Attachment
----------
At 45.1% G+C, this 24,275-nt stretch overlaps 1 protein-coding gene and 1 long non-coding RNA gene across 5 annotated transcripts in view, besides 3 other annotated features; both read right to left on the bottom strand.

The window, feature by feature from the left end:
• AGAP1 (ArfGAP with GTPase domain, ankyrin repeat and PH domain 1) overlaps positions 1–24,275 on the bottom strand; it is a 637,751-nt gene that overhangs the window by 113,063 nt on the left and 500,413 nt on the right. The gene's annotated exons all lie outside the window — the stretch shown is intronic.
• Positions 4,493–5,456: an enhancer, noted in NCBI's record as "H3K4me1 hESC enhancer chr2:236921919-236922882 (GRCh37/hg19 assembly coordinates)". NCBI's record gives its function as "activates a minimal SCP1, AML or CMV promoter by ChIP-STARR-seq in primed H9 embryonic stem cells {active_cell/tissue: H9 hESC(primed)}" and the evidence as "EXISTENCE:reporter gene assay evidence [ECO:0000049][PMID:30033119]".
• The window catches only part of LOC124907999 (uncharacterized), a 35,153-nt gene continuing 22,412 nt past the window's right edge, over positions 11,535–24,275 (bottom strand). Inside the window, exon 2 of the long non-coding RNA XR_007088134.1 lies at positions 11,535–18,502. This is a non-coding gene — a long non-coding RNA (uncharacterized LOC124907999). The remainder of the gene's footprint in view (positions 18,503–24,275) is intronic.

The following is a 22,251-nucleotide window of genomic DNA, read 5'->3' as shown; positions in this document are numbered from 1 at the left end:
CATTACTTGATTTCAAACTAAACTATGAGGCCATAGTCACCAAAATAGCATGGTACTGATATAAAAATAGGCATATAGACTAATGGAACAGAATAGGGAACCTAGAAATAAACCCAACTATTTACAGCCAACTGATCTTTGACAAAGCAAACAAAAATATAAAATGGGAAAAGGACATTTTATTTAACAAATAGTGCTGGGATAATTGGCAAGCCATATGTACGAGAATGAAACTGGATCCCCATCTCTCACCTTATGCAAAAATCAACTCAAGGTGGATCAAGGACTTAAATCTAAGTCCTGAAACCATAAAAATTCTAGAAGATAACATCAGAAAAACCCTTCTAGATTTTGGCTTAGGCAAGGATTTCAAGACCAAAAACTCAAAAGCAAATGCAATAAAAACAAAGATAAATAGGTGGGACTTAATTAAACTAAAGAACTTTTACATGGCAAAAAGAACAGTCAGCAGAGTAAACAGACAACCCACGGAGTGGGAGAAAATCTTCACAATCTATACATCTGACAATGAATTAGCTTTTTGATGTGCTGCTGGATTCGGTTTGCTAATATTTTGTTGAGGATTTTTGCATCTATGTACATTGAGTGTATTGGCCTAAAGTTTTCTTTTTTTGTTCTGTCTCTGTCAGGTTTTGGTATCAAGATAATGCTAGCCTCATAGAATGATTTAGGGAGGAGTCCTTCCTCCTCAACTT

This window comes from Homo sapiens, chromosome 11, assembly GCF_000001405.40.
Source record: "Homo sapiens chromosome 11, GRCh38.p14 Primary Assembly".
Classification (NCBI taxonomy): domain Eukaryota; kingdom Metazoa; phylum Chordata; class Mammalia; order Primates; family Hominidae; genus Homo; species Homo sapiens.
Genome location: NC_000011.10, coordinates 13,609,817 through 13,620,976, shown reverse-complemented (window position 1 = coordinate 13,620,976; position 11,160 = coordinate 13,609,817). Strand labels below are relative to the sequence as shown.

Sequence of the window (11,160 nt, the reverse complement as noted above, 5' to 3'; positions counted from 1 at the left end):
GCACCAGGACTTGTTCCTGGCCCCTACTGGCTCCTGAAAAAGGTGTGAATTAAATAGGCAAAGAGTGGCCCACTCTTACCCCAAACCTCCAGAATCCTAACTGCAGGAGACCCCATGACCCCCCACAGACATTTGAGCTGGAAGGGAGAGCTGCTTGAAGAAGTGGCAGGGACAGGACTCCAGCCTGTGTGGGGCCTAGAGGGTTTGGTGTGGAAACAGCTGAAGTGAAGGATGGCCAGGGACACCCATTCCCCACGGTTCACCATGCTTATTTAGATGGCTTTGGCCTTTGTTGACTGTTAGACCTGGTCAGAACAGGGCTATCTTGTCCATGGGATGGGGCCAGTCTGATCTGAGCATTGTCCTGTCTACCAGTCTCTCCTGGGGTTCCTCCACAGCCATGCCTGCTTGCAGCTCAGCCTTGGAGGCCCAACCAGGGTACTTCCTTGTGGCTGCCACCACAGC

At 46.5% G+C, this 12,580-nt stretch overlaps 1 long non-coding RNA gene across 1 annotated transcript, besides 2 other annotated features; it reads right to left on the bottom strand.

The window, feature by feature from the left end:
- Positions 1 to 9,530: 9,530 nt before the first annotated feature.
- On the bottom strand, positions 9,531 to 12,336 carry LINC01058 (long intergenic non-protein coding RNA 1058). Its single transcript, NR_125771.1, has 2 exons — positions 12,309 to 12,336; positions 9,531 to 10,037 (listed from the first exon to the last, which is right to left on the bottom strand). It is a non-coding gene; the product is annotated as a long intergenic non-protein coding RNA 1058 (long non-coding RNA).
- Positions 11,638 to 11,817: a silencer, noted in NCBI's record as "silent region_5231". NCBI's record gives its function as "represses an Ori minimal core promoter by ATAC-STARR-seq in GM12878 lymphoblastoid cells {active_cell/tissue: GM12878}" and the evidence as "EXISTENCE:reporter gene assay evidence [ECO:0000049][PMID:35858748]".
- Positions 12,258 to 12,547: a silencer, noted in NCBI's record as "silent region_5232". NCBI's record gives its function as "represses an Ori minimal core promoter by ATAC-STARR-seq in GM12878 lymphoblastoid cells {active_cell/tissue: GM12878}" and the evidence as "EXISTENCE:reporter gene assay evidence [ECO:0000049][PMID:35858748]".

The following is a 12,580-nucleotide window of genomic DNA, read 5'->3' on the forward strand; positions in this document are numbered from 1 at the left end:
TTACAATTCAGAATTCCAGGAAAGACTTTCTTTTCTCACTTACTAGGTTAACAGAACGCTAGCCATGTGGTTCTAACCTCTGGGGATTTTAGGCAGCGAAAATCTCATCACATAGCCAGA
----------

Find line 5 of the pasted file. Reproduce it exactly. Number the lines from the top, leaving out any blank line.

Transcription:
• The window catches only part of LOC124907999 (uncharacterized), a 35,153-nt gene continuing 22,412 nt past the window's right edge, over positions 11,535–24,275 (bottom strand). Inside the window, exon 2 of the long non-coding RNA XR_007088134.1 lies at positions 11,535–18,502. This is a non-coding gene — a long non-coding RNA (uncharacterized LOC124907999). The remainder of the gene's footprint in view (positions 18,503–24,275) is intronic.